Business intelligence analyst lead: “Will use various technologies to support organizational excellence through business analytics, report writing, database queries, data mining, and observational studies. Responsible for performing process and program management analysis, financial review and analysis, including reimbursement analysis, cost accounting analysis, productivity analysis, and budget development/analysis for services lines and new business concepts. Must have knowledge of data warehouses, data marts, and other database components.”

Information technology associate - business intelligence analyst: “Conducts analysis, design, and debugging of reports using various business intelligence reporting tools. Performs specified data analyses and studies as requested, and develops and presents ad hoc reports in support of various initiatives. Creates reports using various reporting tools. Assists business teams in creating ad-hoc reports from the data warehouse. Assists business community in finding appropriate data items, applying formulas and designing effective and efficient queries.”

Joe McKendrick is an author, consultant, blogger and frequent INN contributor specializing in information technology.

Readers are encouraged to respond to Joe using the “Add Your Comments” box below. He can also be reached at joe@mckendrickresearch.com.

This blog was exclusively written for Insurance Networking News. It may not be reposted or reused without permission from Insurance Networking News.

The opinions of bloggers on www.insurancenetworking.com do not necessarily reflect those of Insurance Networking News.

Comments (0)

Be the first to comment on this post using the section below.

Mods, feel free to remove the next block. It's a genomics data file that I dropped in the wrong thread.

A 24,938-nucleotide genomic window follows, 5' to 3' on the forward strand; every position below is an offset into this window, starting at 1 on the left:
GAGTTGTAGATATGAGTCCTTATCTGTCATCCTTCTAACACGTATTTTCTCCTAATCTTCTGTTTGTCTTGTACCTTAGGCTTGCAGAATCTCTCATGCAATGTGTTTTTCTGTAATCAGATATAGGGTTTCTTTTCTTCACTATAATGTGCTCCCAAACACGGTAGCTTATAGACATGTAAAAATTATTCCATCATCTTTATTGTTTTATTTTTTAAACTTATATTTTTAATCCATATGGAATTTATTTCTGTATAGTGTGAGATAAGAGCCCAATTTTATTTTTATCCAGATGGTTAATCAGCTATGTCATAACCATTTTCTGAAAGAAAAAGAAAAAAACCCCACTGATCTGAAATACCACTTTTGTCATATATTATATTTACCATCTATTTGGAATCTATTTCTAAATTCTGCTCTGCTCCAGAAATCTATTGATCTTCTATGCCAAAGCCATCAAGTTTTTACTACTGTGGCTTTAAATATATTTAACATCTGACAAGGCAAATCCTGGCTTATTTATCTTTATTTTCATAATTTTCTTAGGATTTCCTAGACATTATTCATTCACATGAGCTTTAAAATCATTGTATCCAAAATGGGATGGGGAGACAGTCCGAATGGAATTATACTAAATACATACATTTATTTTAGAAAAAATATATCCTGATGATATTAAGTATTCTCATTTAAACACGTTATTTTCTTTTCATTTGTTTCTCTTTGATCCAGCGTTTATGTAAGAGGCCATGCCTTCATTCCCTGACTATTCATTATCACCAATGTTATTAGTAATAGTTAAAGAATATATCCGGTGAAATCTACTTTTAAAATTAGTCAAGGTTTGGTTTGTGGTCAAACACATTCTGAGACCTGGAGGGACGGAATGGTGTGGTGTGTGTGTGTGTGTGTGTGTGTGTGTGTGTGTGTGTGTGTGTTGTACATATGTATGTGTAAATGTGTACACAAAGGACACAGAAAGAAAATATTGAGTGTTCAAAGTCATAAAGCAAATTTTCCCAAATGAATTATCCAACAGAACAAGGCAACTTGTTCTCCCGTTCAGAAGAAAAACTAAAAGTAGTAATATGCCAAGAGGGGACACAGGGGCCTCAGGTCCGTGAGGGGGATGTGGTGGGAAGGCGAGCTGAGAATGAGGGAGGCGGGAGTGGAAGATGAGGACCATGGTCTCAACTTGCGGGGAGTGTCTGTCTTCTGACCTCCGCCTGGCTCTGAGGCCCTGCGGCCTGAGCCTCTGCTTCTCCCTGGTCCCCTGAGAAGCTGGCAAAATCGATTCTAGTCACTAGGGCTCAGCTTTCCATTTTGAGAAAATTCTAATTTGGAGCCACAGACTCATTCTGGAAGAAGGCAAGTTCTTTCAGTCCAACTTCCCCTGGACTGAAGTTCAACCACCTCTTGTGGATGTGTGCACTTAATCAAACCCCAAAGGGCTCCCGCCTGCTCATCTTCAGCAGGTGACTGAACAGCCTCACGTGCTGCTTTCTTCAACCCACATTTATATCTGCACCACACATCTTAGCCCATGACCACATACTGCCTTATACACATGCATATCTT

Add Your Comments...

Already Registered?

If you have already registered to Insurance Networking News, please use the form below to login. When completed you will immeditely be directed to post a comment.

Forgot your password?

Not Registered?

You must be registered to post a comment. Click here to register.

Blog Archive

With Google Favoring Mobile, Will The Industry Take it Seriously?

Google’s search engine will now will favor mobile friendly content over traditional website content; within the insurance industry, the greatest initial impact is likely to be felt by insurance distributors.

Why Some Technologists Get Cold Feet on Mobile

There are those who believe that favoring one channel or mode over another will lead to even more silos and dysfunction than we already have in many organizations.

Insurance IT Spending and Budgeting Benchmarks

New research from Novarica highlights areas of concern and offers insights on insurers spending and budgeting decisions.

Enterprise Mobilemania Continues Unabated

More than half of companies are spending more on developing mobile applications -- but are they more efficient?

Why Insurers Need More Than a Policy Admin System

For some insurers, not being able to handle the volume of quotes that are being submitted to them means leaving significant money on the table.

The Pitfalls of Using Assembly Line Methods to Create Software

Most of the time, when the business needs IT, it is for custom software development, just like creating a concept car.